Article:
To say that it glowed,
the tractor’s half-scale replica,
its twenty polished woods seamless and separate
as a tract of furrows filled with rain,
is to offer the finish before the start,
the worm before the jig. Yet to say late sun,
cast through the fair’s barn-turned-exhibition hall,
burnished it, as it burnished
the jars of yellow beets, shifts agency
to a higher power. Three years, the woodworker said,
two thousand hours drawing walnut’s brindled light,
and whatever light the willow offered,
the cedar and birch, the African mahogany.
Almost alchemy, how sanding transformed
wood to grain. Almost chemistry: friction, air,
vapors beneath the polish cloth—almost
complete combustion, the perfect half-scale whole of it
clean as the flames some candles offer. Though to say
that it drew from its absent shape,
as candles do, suggests a labor less touched
by time, or a time less touched by absence.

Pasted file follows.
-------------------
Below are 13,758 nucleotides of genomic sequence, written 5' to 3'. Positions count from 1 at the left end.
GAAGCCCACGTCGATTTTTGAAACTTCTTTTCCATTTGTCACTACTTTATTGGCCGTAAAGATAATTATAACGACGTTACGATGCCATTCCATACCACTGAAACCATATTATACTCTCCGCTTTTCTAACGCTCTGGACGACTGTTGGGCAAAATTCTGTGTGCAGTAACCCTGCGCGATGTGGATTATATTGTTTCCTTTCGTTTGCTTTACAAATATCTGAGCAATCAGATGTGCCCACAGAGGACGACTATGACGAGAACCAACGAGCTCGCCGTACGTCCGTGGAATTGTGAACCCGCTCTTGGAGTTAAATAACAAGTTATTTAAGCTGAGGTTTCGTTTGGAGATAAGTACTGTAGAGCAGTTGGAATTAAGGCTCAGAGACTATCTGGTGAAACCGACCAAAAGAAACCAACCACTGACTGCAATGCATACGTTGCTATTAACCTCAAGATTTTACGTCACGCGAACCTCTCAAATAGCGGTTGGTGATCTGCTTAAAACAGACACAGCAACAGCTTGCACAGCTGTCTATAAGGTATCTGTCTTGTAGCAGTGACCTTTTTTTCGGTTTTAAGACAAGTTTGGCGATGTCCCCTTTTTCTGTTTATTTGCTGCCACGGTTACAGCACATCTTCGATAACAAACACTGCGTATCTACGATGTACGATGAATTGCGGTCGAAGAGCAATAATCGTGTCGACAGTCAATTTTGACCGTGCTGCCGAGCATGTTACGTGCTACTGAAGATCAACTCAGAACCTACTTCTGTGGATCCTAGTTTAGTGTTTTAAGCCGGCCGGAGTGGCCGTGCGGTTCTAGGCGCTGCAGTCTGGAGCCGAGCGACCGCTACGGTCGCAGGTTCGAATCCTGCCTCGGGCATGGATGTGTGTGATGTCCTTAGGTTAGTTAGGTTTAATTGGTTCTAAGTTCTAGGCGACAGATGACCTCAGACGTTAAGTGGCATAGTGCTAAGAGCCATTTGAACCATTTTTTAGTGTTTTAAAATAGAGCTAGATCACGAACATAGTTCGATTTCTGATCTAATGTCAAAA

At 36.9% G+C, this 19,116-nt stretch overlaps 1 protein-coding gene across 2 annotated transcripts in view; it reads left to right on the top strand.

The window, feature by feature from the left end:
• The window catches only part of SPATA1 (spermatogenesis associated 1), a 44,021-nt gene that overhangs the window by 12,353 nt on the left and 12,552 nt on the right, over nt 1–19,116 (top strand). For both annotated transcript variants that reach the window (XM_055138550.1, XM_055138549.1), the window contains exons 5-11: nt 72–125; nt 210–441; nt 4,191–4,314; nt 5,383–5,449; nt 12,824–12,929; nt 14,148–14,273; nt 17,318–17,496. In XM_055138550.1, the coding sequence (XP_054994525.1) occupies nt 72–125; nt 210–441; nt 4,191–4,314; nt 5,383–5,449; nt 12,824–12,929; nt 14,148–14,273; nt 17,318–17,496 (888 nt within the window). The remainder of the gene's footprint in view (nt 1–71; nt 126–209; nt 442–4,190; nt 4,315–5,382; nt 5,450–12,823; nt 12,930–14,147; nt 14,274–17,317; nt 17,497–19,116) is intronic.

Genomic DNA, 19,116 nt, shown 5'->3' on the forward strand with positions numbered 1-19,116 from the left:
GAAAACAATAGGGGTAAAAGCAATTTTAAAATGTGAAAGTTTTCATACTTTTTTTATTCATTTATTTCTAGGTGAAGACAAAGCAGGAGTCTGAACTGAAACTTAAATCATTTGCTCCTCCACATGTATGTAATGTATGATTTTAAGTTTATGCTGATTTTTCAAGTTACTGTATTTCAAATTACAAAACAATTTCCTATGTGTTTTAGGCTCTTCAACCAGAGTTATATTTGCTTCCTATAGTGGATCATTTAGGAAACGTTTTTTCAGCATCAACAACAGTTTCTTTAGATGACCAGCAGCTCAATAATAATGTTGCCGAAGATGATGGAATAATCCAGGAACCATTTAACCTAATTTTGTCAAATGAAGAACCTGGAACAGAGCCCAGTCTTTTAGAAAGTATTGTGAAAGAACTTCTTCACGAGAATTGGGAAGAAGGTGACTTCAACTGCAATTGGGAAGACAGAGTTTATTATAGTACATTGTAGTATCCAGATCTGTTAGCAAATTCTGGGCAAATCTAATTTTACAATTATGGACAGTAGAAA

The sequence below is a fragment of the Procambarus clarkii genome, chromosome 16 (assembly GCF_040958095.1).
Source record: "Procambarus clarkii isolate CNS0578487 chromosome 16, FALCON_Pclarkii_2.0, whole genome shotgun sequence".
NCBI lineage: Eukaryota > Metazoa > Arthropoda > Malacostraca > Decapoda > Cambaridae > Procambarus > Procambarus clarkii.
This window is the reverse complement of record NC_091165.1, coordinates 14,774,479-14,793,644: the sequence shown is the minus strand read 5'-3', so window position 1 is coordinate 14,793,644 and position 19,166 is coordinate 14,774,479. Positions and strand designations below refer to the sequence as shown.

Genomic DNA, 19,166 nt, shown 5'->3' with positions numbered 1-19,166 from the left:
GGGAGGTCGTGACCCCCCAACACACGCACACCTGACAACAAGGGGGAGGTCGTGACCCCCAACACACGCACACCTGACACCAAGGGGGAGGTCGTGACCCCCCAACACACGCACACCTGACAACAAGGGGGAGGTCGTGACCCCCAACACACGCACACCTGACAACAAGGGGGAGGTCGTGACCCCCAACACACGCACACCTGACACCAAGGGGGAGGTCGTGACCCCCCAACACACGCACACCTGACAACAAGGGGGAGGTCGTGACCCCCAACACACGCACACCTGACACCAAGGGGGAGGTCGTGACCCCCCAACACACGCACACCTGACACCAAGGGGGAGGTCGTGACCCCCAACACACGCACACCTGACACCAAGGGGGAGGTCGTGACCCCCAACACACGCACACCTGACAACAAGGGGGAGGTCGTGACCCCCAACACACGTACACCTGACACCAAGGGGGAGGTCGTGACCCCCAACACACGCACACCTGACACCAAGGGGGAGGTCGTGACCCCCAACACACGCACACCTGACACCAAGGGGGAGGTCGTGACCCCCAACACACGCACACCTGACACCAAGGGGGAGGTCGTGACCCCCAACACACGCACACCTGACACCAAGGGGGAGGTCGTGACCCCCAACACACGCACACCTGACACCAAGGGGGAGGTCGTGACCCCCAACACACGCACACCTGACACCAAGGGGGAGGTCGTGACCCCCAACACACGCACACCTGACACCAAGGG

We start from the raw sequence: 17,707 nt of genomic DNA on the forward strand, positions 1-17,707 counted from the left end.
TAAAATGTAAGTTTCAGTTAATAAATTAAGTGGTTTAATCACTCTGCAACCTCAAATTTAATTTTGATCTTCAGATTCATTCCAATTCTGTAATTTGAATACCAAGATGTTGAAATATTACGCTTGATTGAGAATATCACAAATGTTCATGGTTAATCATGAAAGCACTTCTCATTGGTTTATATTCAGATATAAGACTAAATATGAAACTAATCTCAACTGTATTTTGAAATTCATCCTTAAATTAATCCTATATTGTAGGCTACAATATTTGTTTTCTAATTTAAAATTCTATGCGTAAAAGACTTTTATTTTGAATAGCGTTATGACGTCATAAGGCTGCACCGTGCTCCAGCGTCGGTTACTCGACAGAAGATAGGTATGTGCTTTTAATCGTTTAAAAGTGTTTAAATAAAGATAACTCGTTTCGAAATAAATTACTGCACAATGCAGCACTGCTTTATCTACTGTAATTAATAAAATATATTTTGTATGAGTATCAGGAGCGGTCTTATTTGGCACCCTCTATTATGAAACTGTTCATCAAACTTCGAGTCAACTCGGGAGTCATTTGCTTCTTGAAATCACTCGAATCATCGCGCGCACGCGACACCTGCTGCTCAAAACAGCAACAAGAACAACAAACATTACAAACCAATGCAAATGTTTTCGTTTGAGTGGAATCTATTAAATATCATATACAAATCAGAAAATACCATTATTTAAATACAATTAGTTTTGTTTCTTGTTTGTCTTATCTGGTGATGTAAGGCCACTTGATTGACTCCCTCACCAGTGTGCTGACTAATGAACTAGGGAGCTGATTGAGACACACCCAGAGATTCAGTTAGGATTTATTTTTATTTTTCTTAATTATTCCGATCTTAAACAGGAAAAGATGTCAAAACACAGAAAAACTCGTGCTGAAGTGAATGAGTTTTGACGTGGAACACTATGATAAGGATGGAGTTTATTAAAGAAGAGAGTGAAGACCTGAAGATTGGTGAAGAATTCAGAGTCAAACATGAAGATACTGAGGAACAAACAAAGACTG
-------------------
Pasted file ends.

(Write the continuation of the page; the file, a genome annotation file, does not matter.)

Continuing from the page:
Hour by hour, something like harmony
passed through the room, while something like melanin rose in the model’s polished wood,
in the Kalif dahlias and sawdust floor, then darkened
a table-top tapestry, the spokes of grain and braided vines arranged like a living wagon wheel,
and darkened the wheel hub’s gathered quince
and a slender ripple of corn silk wind—
illusion’s ancient artifact:
thin strands stretching out from a back-cast rim
to show that a stillness was turning.
From Roget's Illusion by Linda Bierds, published by Marian Wood/Putnam, an imprint of Penguin Publishing Group, a division of Penguin Random House LLC. Copyright © 2014 by Linda Bierds.